[mappress mapid=”37″]Sticky Fingers,
Lot C4.06.01, Level 4, Pavilion,
168, Jalan Bukit Bintang,
55100 Kuala Lumpur.
Tel: 03-2143 1141
IF YOU find yourself in downtown Kuala Lumpur craving for Thai cuisine, it won’t be long before you’re able to satisfy your want for a bit of Tom Yam Kung or sticky mango rice.
One of the places you can go to quell these Thai cravings is Sticky Fingers at the Pavillion.
The bistro is nicely decorated in Thai fashion and is divided into sections. The al fresco section is a nice place for a chat with friends or a spot to observe the uniquely mesmerising hustle and bustle of Kuala Lumpur.
There’s also a bar but if you prefer a little bit of peace and quiet, head on over to the back of the bistro where there are also two private rooms for a small get-together.
The bistro is so called because of the traditional Asian way of eating- with one’s hands. Some say food just tastes better that way although I prefer to use cutlery.
The Thai cooks at this restaurant prepare your favourite Thai dishes with a slight twist and I do mean slight.
If you’re like me and don’t appreciate it if chefs mess with a cuisine too much that it loses its authenticity, then you won’t be too disappointed with Sticky Fingers.
Yes, it does mix things up a bit but not to the point that you mistake your Tom Yam Kung for a spicy prawn consommé by another name.
There are certain items on the menu that it doesn’t change at all simply like the popular Thai appetizer, Mieng Kam.
The Mieng Kam at Sticky Fingers comes with seven ingredients and a nice sweet plum sauce.
Simply take a pre-rolled daun kadok or betel leaf and put in a bit of the seven ingredients- roasted coconut, dried shrimp, lime, bird’s eye chili, ginger and onion- and top all of that off with a dollop of sweet plum sauce. Fold the end and pop it into your mouth and enjoy the cacophony of flavours bursting inside.
After that, you’re ready to enjoy some of the signature dishes at Sticky Fingers.
In my opinion, a Thai meal is not complete without a bowl of Tom Yam. We were served the Gung Mae Num Tom Yam or King Prawn Tom Yam soup which was a consommé with a mix of seafood, mushrooms and of course, the king prawn that was so big, it peeped out of the clay bowl that it came in.
Customers can decide on how spicy they would like their Tom Yam to be. As we were only aware of this fact after the dish was served, we were a bit disappointed to find that our serving was a bit on the mild side but we enjoyed it nonetheless.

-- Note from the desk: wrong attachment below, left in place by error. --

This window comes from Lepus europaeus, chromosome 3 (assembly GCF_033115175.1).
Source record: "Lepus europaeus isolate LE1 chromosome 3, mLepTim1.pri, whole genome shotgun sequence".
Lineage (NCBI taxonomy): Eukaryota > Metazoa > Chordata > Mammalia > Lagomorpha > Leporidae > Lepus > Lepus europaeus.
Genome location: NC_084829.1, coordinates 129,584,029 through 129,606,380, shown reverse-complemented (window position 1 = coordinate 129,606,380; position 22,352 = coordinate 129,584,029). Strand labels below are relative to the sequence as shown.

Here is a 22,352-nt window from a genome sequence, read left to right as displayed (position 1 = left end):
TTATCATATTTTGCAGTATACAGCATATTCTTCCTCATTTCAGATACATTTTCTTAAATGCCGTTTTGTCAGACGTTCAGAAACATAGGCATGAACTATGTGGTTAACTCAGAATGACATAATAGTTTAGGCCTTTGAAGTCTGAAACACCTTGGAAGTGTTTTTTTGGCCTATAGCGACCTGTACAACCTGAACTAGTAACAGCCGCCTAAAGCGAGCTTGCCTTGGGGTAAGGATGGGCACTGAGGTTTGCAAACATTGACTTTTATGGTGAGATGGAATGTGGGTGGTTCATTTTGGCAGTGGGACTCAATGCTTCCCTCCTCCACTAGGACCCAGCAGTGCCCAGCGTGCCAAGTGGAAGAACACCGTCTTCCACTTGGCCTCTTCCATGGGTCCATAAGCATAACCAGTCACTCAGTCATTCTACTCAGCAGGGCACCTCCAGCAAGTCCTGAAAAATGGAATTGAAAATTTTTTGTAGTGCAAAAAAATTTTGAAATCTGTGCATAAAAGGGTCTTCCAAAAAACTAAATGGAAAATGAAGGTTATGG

Next was a dish of Chicken Chop prepared Thai-style. Not many know that the Chicken Chop was an invention Chinese servants concocted for their European masters. They probably fancied a meat chop that was not available in the far east back then.
Conventionally, the dish would be accompanied with some mashed potatoes or rice and maybe a small salad but because we’re having it the Thai way, it was served with some tangy mango salad and the chicken chop rested on a bed of garlic rice.
It also came with Sam Rod sauce or better known locally as the tiga rasa because it is sweet, sour and spicy.
The same sauce was also used in preparing the Pla Kao Sam Rod or fried groupa in Sam Rod sauce. Garoupa is, in my opinion, one of the tastier fishes out there and its sweet fried flesh is intensified further by the Sam Rod sauce.
And for the perfect ending, we had a popular Thai cold dessert, Tab Tim Krob Mao Pao or the red ruby dessert.
As Sticky Fingers insists on putting its own twist to its menu, the dessert came in a coconut shell with the pieces of chestnuts coated in red jelly. There were also slices of jackfruit and beads of sago in coconut milk. A gem of a dessert, this was.
The restaurant and bar also has an impressive selection of beverages. As it was too early for a drink, we decided to try some of the mocktails instead.
The Bangkok Temple is Sticky Finger’s own version of the popular Shirley Temple.
The story goes that a bartender invented this drink for the renowned child actress because she was then too young to have an alcoholic beverage when she attended a party with film industry greats of the time. It is a refreshing mix of grenadine and lime soda which can be enjoyed by kids and adults alike.
Another great drink is the Chiang Mae passion which is iced lemon tea with mango purée. The sweet and tangy flavour of the mango goes so well with the tartness of the lemonade that we recommend this drink if you plan to visit Sticky Fingers.
This bistro, perhaps, has one of the longest happy hours in the country which starts from 11am right up to 9pm.
So if you’re up for some great Thai food after a long day of shopping and sight-seeing, head over to Sticky Fingers.